The Baital resumed.
Of all the learned Brahmans in the learnedest university of Gaur (Bengal) none was so celebrated as Vishnu Swami. He could write verse as well as prose in dead languages, not very correctly, but still, better than all his fellows—which constituted him a distinguished writer.
He had history, theosophy, and the four Vedas of Scriptures at his fingers’ ends, he was skilled in the argute science of Nyasa or Disputation, his mind was a mine of Pauranic or cosmogonicotraditional lore, handed down from the ancient fathers to the modern fathers: and he had written bulky commentaries, exhausting all that tongue of man has to say, upon the obscure text of some old philosopher whose works upon ethics, poetry, and rhetoric were supposed by the sages of Gaur to contain the germs of everything knowable. His fame went over all the country; yea, from country to country. He was a sea of excellent qualities, the father and mother of Brahmans, cows, and women, and the horror of loose persons, cut-throats, courtiers, and courtesans. As a benefactor he was equal to Karna, most liberal of heroes. In regard to truth he was equal to the veracious king Yudhishtira.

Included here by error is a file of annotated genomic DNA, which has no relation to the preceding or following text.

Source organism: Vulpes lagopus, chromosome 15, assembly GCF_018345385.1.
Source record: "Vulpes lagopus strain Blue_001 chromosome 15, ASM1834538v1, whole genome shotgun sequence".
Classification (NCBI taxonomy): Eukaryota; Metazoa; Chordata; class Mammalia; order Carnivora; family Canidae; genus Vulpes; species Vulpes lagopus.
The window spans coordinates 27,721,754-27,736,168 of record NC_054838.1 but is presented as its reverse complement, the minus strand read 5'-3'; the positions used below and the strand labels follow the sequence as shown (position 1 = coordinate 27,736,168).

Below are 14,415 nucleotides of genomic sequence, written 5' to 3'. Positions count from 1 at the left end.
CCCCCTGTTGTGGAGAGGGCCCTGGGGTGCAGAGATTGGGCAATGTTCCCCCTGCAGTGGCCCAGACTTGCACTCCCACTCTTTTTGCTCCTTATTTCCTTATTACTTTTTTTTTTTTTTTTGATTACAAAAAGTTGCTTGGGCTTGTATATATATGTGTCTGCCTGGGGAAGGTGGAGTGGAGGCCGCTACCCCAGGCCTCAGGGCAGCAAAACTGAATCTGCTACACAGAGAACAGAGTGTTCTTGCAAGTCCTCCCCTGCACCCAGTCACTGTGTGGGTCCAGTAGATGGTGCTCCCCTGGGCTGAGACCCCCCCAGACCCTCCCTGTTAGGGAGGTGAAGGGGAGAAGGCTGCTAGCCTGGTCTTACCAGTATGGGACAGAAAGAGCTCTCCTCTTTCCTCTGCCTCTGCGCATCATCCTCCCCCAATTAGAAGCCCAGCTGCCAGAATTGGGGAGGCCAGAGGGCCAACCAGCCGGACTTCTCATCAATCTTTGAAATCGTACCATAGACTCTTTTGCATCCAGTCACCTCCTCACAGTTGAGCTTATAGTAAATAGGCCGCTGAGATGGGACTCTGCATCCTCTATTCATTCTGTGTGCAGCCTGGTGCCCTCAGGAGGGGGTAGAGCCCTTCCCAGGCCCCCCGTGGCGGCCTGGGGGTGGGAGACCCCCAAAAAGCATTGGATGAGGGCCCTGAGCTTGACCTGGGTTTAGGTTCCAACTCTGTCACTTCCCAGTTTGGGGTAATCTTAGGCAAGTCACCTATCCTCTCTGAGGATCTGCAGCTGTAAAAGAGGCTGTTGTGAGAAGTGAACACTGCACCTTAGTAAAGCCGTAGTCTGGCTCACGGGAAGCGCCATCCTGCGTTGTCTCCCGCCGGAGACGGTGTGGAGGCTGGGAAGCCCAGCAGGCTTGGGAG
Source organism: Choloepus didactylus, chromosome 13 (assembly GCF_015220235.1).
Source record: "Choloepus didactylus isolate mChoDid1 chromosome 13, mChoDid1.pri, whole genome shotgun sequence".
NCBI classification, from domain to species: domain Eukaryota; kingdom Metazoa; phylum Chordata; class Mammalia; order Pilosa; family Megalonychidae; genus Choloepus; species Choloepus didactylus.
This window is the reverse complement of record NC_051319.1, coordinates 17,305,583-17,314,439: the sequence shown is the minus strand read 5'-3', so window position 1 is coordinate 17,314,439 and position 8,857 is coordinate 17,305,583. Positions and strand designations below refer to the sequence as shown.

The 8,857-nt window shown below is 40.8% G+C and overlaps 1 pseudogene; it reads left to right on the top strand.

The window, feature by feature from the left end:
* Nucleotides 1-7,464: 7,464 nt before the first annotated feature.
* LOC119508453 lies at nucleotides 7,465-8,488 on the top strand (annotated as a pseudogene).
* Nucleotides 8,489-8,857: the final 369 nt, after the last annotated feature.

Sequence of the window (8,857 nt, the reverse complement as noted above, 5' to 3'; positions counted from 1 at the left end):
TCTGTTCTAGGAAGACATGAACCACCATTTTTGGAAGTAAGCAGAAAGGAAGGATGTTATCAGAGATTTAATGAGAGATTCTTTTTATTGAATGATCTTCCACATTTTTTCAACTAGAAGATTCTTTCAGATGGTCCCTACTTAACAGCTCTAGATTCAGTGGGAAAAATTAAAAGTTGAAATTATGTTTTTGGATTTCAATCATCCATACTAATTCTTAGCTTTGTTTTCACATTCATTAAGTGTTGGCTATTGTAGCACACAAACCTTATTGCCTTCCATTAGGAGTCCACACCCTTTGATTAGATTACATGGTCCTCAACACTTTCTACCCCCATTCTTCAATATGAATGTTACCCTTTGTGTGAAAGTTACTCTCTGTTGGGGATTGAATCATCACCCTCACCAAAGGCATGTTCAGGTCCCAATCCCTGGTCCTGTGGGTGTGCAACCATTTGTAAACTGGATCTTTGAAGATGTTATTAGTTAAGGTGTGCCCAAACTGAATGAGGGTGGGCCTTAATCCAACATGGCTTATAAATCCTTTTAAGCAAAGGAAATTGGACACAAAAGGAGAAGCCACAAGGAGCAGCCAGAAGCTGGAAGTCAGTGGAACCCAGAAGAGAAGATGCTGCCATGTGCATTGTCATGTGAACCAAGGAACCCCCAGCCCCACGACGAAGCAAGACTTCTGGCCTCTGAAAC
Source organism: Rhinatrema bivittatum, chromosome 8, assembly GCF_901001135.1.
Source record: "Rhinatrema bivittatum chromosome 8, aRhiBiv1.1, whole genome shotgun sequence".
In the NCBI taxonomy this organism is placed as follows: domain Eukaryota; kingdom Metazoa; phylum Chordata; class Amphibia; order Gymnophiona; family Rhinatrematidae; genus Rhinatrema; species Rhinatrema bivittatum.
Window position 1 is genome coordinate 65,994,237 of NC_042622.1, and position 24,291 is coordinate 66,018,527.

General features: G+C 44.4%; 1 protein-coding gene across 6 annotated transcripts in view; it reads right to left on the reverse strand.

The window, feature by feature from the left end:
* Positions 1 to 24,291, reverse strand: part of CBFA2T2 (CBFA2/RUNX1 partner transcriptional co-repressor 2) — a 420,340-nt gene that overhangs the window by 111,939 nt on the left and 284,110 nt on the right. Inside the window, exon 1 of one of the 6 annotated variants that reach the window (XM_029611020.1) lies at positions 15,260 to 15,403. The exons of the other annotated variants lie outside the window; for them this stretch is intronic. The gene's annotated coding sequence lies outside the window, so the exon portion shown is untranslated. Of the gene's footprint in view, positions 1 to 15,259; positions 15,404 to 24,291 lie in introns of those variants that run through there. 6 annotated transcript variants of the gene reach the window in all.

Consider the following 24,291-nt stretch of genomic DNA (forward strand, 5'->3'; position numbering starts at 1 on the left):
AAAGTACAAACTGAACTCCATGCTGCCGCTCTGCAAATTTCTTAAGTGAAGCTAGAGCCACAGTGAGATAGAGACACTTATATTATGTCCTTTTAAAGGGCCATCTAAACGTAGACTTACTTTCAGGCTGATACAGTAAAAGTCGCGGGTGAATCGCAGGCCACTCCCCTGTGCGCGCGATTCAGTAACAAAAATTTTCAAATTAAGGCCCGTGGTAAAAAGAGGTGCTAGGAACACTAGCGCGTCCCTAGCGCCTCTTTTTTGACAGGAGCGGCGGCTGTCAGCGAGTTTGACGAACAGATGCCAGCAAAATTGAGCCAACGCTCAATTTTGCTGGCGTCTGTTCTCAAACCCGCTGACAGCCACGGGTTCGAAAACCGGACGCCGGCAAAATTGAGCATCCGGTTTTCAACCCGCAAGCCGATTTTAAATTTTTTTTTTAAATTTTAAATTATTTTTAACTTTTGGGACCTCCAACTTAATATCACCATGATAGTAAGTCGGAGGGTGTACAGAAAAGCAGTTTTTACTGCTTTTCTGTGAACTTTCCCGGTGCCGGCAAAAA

True, he was sometimes at a loss to spell a common word in his mother tongue, and whilst he knew to a fingerbreadth how many palms and paces the sun, the moon, and all the stars are distant from the earth, he would have been puzzled to tell you where the region called Yavana lies. Whilst he could enumerate, in strict chronological succession, every important event that happened five or six million years before he was born, he was profoundly ignorant of those that occurred in his own day. And once he asked a friend seriously, if a cat let loose in the jungle would not in time become a tiger.
Yet did all the members of alma mater Kasi, Pandits as well as students, look with awe upon Vishnu Swami’s livid cheeks, and lack-lustre eyes, grimed hands and soiled cottons.
Now it so happened that this wise and pious Brahmanic peer had four sons, whom he brought up in the strictest and most serious way. They were taught to repeat their prayers long before they understood a word of them, and when they reached the age of four they had read a variety of hymns and spiritual songs. Then they were set to learn by heart precepts that inculcate sacred duties, and arguments relating to theology, abstract and concrete.
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